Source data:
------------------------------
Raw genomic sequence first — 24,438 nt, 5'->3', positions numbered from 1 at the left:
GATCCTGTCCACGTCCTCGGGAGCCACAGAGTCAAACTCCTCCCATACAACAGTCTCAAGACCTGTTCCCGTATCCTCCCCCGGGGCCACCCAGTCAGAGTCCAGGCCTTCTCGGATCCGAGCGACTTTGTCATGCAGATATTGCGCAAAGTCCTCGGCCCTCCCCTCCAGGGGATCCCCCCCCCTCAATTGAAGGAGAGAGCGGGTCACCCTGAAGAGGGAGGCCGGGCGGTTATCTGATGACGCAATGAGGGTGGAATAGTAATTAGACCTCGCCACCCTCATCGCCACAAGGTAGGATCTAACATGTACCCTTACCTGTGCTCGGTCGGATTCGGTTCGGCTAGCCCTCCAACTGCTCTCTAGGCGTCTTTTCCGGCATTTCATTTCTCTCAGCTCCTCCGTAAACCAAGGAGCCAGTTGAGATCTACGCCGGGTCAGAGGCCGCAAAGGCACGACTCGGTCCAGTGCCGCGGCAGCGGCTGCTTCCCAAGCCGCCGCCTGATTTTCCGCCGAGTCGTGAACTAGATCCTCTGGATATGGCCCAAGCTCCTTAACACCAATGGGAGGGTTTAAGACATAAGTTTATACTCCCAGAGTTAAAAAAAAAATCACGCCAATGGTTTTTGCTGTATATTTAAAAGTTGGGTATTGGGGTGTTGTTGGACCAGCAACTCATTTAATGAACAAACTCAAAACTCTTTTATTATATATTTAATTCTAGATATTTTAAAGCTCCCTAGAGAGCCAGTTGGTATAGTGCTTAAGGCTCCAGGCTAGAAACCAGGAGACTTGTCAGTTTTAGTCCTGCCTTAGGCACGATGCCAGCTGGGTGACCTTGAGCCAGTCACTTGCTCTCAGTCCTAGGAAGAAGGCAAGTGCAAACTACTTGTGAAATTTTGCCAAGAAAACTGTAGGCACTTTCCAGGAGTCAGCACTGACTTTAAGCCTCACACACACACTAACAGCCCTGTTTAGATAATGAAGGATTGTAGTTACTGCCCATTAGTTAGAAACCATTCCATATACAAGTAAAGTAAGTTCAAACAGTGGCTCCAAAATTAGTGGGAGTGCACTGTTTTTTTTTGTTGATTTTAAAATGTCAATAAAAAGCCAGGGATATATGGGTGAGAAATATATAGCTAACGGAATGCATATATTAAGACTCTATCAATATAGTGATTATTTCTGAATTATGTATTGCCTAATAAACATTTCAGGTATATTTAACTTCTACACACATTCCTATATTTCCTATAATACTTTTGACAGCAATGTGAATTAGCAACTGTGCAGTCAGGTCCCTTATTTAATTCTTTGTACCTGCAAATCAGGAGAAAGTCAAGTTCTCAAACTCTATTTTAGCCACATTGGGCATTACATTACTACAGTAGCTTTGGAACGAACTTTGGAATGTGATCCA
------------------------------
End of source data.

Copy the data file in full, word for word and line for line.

Raw genomic sequence first — 24,438 nt, 5'->3', positions numbered from 1 at the left:
GATCCTGTCCACGTCCTCGGGAGCCACAGAGTCAAACTCCTCCCATACAACAGTCTCAAGACCTGTTCCCGTATCCTCCCCCGGGGCCACCCAGTCAGAGTCCAGGCCTTCTCGGATCCGAGCGACTTTGTCATGCAGATATTGCGCAAAGTCCTCGGCCCTCCCCTCCAGGGGATCCCCCCCCCTCAATTGAAGGAGAGAGCGGGTCACCCTGAAGAGGGAGGCCGGGCGGTTATCTGATGACGCAATGAGGGTGGAATAGTAATTAGACCTCGCCACCCTCATCGCCACAAGGTAGGATCTAACATGTACCCTTACCTGTGCTCGGTCGGATTCGGTTCGGCTAGCCCTCCAACTGCTCTCTAGGCGTCTTTTCCGGCATTTCATTTCTCTCAGCTCCTCCGTAAACCAAGGAGCCAGTTGAGATCTACGCCGGGTCAGAGGCCGCAAAGGCACGACTCGGTCCAGTGCCGCGGCAGCGGCTGCTTCCCAAGCCGCCGCCTGATTTTCCGCCGAGTCGTGAACTAGATCCTCTGGATATGGCCCAAGCTCCTTAACACCAATGGGAGGGTTTAAGACATAAGTTTATACTCCCAGAGTTAAAAAAAAAATCACGCCAATGGTTTTTGCTGTATATTTAAAAGTTGGGTATTGGGGTGTTGTTGGACCAGCAACTCATTTAATGAACAAACTCAAAACTCTTTTATTATATATTTAATTCTAGATATTTTAAAGCTCCCTAGAGAGCCAGTTGGTATAGTGCTTAAGGCTCCAGGCTAGAAACCAGGAGACTTGTCAGTTTTAGTCCTGCCTTAGGCACGATGCCAGCTGGGTGACCTTGAGCCAGTCACTTGCTCTCAGTCCTAGGAAGAAGGCAAGTGCAAACTACTTGTGAAATTTTGCCAAGAAAACTGTAGGCACTTTCCAGGAGTCAGCACTGACTTTAAGCCTCACACACACACTAACAGCCCTGTTTAGATAATGAAGGATTGTAGTTACTGCCCATTAGTTAGAAACCATTCCATATACAAGTAAAGTAAGTTCAAACAGTGGCTCCAAAATTAGTGGGAGTGCACTGTTTTTTTTTGTTGATTTTAAAATGTCAATAAAAAGCCAGGGATATATGGGTGAGAAATATATAGCTAACGGAATGCATATATTAAGACTCTATCAATATAGTGATTATTTCTGAATTATGTATTGCCTAATAAACATTTCAGGTATATTTAACTTCTACACACATTCCTATATTTCCTATAATACTTTTGACAGCAATGTGAATTAGCAACTGTGCAGTCAGGTCCCTTATTTAATTCTTTGTACCTGCAAATCAGGAGAAAGTCAAGTTCTCAAACTCTATTTTAGCCACATTGGGCATTACATTACTACAGTAGCTTTGGAACGAACTTTGGAATGTGATCCA